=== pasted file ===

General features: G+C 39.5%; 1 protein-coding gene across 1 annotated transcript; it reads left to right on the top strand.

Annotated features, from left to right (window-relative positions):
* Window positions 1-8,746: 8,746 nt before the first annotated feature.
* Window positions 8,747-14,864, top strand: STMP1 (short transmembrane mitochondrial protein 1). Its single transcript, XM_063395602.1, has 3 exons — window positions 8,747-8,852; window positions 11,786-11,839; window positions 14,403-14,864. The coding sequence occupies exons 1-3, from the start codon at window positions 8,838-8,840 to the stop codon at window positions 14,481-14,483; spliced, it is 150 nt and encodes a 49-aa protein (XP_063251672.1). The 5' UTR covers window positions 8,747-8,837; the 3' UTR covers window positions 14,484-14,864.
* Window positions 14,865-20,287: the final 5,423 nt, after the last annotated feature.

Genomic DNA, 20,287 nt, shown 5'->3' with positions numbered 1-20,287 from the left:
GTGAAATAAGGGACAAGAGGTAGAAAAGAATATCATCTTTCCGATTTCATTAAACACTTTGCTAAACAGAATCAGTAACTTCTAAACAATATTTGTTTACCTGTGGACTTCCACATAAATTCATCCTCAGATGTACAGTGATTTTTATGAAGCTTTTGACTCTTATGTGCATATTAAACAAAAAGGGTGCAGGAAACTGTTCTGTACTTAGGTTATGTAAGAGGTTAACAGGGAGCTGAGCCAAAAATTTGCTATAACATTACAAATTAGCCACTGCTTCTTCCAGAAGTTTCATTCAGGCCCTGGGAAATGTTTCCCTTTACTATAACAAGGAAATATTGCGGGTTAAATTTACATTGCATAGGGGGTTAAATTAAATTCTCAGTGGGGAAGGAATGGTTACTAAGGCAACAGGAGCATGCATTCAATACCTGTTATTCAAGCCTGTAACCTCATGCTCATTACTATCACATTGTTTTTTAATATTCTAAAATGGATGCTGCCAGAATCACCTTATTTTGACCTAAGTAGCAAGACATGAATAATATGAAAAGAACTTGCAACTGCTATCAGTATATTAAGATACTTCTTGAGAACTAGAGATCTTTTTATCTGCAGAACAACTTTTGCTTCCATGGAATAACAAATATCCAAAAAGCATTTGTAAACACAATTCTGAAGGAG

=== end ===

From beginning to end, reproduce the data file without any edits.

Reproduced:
General features: G+C 39.5%; 1 protein-coding gene across 1 annotated transcript; it reads left to right on the top strand.

Annotated features, from left to right (window-relative positions):
* Window positions 1-8,746: 8,746 nt before the first annotated feature.
* Window positions 8,747-14,864, top strand: STMP1 (short transmembrane mitochondrial protein 1). Its single transcript, XM_063395602.1, has 3 exons — window positions 8,747-8,852; window positions 11,786-11,839; window positions 14,403-14,864. The coding sequence occupies exons 1-3, from the start codon at window positions 8,838-8,840 to the stop codon at window positions 14,481-14,483; spliced, it is 150 nt and encodes a 49-aa protein (XP_063251672.1). The 5' UTR covers window positions 8,747-8,837; the 3' UTR covers window positions 14,484-14,864.
* Window positions 14,865-20,287: the final 5,423 nt, after the last annotated feature.

Genomic DNA, 20,287 nt, shown 5'->3' with positions numbered 1-20,287 from the left:
GTGAAATAAGGGACAAGAGGTAGAAAAGAATATCATCTTTCCGATTTCATTAAACACTTTGCTAAACAGAATCAGTAACTTCTAAACAATATTTGTTTACCTGTGGACTTCCACATAAATTCATCCTCAGATGTACAGTGATTTTTATGAAGCTTTTGACTCTTATGTGCATATTAAACAAAAAGGGTGCAGGAAACTGTTCTGTACTTAGGTTATGTAAGAGGTTAACAGGGAGCTGAGCCAAAAATTTGCTATAACATTACAAATTAGCCACTGCTTCTTCCAGAAGTTTCATTCAGGCCCTGGGAAATGTTTCCCTTTACTATAACAAGGAAATATTGCGGGTTAAATTTACATTGCATAGGGGGTTAAATTAAATTCTCAGTGGGGAAGGAATGGTTACTAAGGCAACAGGAGCATGCATTCAATACCTGTTATTCAAGCCTGTAACCTCATGCTCATTACTATCACATTGTTTTTTAATATTCTAAAATGGATGCTGCCAGAATCACCTTATTTTGACCTAAGTAGCAAGACATGAATAATATGAAAAGAACTTGCAACTGCTATCAGTATATTAAGATACTTCTTGAGAACTAGAGATCTTTTTATCTGCAGAACAACTTTTGCTTCCATGGAATAACAAATATCCAAAAAGCATTTGTAAACACAATTCTGAAGGAG